Are Challenging Behaviors in Individuals with Severe and Profound Intellectual Disabilities Associated with Mood, Interest and Pleasure?




Bernstein, Alec M

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Intellectual disability (ID) is defined as an impairment of social, conceptual, and practical abilities necessary for both intellectual and adaptive functioning (American Psychiatric Association, 2013). Such impairments have been shown to be associated with problem behaviors such as self-injury (SIB), aggressive behavior, and stereotypic movements. Though much research has been conducted on the etiology of challenging behavior, the association of mood, interest and pleasure, and behavior problems has rarely been investigated. The current cross-sectional study aimed to investigate whether mood and interest/pleasure may predict SIB, aggressive behavior and stereotypic behavior, or vice versa. Staff members of a Hungarian residential facility on behalf of 52 adults with severe and profound ID completed the Behavior Problems Inventory- Short Form (BPI-S), the Challenging Behavior Interview (CBI), and the Mood, Interest and Pleasure Questionnaire- Short Form (MIPQ-S). Multiple regression analyses showed that low interest/pleasure might be a possible predictor of frequency and severity of challenging behavior (BPI-S). At the same time, challenging behaviors may predict low levels of interest/pleasure. Future research on the causal direction between mood and interest/pleasure on the one hand and challenging behavior on the other ideally should focus on longitudinal data from young children.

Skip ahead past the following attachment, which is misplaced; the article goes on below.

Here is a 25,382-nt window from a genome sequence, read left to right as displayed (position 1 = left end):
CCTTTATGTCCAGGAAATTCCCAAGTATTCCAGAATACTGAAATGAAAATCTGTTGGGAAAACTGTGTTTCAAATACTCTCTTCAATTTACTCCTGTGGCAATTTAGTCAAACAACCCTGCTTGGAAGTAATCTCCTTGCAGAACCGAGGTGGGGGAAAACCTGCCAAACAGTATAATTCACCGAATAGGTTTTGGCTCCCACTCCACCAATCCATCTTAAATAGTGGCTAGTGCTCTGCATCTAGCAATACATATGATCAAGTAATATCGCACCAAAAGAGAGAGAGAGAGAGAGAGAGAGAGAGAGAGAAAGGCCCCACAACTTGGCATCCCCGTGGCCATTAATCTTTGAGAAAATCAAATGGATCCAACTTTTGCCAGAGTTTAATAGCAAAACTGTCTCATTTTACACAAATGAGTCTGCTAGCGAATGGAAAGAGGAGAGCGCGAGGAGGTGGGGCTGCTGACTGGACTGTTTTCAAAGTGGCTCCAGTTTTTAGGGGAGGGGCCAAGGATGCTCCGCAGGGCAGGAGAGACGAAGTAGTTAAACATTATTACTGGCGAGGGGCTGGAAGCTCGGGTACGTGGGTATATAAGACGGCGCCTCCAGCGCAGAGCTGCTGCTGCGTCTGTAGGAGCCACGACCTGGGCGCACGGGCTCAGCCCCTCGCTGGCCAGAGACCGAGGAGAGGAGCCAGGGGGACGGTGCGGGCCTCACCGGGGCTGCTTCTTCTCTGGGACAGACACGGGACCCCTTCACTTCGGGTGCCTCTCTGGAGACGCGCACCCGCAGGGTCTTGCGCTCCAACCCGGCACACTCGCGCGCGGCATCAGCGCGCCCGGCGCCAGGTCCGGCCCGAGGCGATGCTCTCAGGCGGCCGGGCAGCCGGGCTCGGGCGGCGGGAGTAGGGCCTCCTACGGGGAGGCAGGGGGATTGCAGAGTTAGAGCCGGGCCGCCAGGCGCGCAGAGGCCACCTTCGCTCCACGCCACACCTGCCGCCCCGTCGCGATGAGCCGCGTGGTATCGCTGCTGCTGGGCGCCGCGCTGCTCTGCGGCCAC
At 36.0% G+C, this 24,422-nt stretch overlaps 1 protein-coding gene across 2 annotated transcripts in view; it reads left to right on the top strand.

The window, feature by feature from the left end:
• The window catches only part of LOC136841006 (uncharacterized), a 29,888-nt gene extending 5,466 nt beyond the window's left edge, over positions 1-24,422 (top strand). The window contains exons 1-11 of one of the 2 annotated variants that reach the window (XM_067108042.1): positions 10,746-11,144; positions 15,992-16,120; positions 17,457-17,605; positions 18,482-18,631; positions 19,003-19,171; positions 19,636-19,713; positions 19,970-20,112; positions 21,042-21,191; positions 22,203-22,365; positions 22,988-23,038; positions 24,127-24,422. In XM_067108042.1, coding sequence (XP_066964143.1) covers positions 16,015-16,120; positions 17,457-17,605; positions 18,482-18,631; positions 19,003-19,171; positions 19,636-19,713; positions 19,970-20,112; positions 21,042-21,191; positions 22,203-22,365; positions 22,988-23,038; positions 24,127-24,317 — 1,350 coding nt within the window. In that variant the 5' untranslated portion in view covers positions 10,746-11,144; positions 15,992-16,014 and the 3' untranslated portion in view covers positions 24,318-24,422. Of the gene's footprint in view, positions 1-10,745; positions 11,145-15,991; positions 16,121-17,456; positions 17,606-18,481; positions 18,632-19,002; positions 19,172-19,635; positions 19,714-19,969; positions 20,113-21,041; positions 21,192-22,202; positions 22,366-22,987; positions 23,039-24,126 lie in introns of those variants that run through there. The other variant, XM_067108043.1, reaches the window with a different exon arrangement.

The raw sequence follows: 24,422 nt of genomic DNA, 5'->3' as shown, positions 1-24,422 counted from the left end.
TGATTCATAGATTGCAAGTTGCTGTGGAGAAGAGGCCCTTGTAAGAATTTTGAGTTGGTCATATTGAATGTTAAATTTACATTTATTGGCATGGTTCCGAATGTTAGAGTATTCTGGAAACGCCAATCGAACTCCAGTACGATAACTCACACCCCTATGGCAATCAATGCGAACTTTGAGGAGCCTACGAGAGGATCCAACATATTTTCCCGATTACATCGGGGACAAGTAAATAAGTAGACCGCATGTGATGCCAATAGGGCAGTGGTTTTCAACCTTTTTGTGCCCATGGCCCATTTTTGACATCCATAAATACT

Challenging behavior, Intellectual disability, Mood, Interest and pleasure, Self-injurious behavior, Aggressive behavior